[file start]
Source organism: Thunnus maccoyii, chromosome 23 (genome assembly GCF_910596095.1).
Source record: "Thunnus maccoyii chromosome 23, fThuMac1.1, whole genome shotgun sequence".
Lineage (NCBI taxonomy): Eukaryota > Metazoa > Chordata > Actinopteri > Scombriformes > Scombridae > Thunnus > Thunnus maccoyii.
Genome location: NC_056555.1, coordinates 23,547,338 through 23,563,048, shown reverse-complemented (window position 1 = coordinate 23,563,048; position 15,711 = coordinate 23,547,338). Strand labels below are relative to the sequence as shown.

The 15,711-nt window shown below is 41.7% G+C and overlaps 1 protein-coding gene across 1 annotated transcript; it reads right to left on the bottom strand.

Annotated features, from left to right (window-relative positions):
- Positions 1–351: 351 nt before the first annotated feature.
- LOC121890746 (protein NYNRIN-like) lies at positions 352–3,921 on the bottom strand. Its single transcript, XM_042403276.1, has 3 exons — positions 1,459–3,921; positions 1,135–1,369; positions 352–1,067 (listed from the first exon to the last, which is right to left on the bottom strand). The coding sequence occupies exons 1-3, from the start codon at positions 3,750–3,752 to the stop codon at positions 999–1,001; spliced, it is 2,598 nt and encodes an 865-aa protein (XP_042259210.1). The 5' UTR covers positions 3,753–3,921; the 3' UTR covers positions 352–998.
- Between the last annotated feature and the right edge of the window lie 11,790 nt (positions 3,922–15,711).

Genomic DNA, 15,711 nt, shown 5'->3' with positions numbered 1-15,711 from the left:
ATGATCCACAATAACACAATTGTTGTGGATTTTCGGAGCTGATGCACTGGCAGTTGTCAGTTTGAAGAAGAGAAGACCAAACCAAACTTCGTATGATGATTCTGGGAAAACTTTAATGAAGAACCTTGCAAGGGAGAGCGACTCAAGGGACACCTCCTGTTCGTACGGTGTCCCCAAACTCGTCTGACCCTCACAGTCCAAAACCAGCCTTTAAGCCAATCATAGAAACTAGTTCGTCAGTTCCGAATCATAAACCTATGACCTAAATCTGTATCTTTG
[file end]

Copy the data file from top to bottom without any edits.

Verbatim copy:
Source organism: Thunnus maccoyii, chromosome 23 (genome assembly GCF_910596095.1).
Source record: "Thunnus maccoyii chromosome 23, fThuMac1.1, whole genome shotgun sequence".
Lineage (NCBI taxonomy): Eukaryota > Metazoa > Chordata > Actinopteri > Scombriformes > Scombridae > Thunnus > Thunnus maccoyii.
Genome location: NC_056555.1, coordinates 23,547,338 through 23,563,048, shown reverse-complemented (window position 1 = coordinate 23,563,048; position 15,711 = coordinate 23,547,338). Strand labels below are relative to the sequence as shown.

The 15,711-nt window shown below is 41.7% G+C and overlaps 1 protein-coding gene across 1 annotated transcript; it reads right to left on the bottom strand.

Annotated features, from left to right (window-relative positions):
- Positions 1–351: 351 nt before the first annotated feature.
- LOC121890746 (protein NYNRIN-like) lies at positions 352–3,921 on the bottom strand. Its single transcript, XM_042403276.1, has 3 exons — positions 1,459–3,921; positions 1,135–1,369; positions 352–1,067 (listed from the first exon to the last, which is right to left on the bottom strand). The coding sequence occupies exons 1-3, from the start codon at positions 3,750–3,752 to the stop codon at positions 999–1,001; spliced, it is 2,598 nt and encodes an 865-aa protein (XP_042259210.1). The 5' UTR covers positions 3,753–3,921; the 3' UTR covers positions 352–998.
- Between the last annotated feature and the right edge of the window lie 11,790 nt (positions 3,922–15,711).

Genomic DNA, 15,711 nt, shown 5'->3' with positions numbered 1-15,711 from the left:
ATGATCCACAATAACACAATTGTTGTGGATTTTCGGAGCTGATGCACTGGCAGTTGTCAGTTTGAAGAAGAGAAGACCAAACCAAACTTCGTATGATGATTCTGGGAAAACTTTAATGAAGAACCTTGCAAGGGAGAGCGACTCAAGGGACACCTCCTGTTCGTACGGTGTCCCCAAACTCGTCTGACCCTCACAGTCCAAAACCAGCCTTTAAGCCAATCATAGAAACTAGTTCGTCAGTTCCGAATCATAAACCTATGACCTAAATCTGTATCTTTG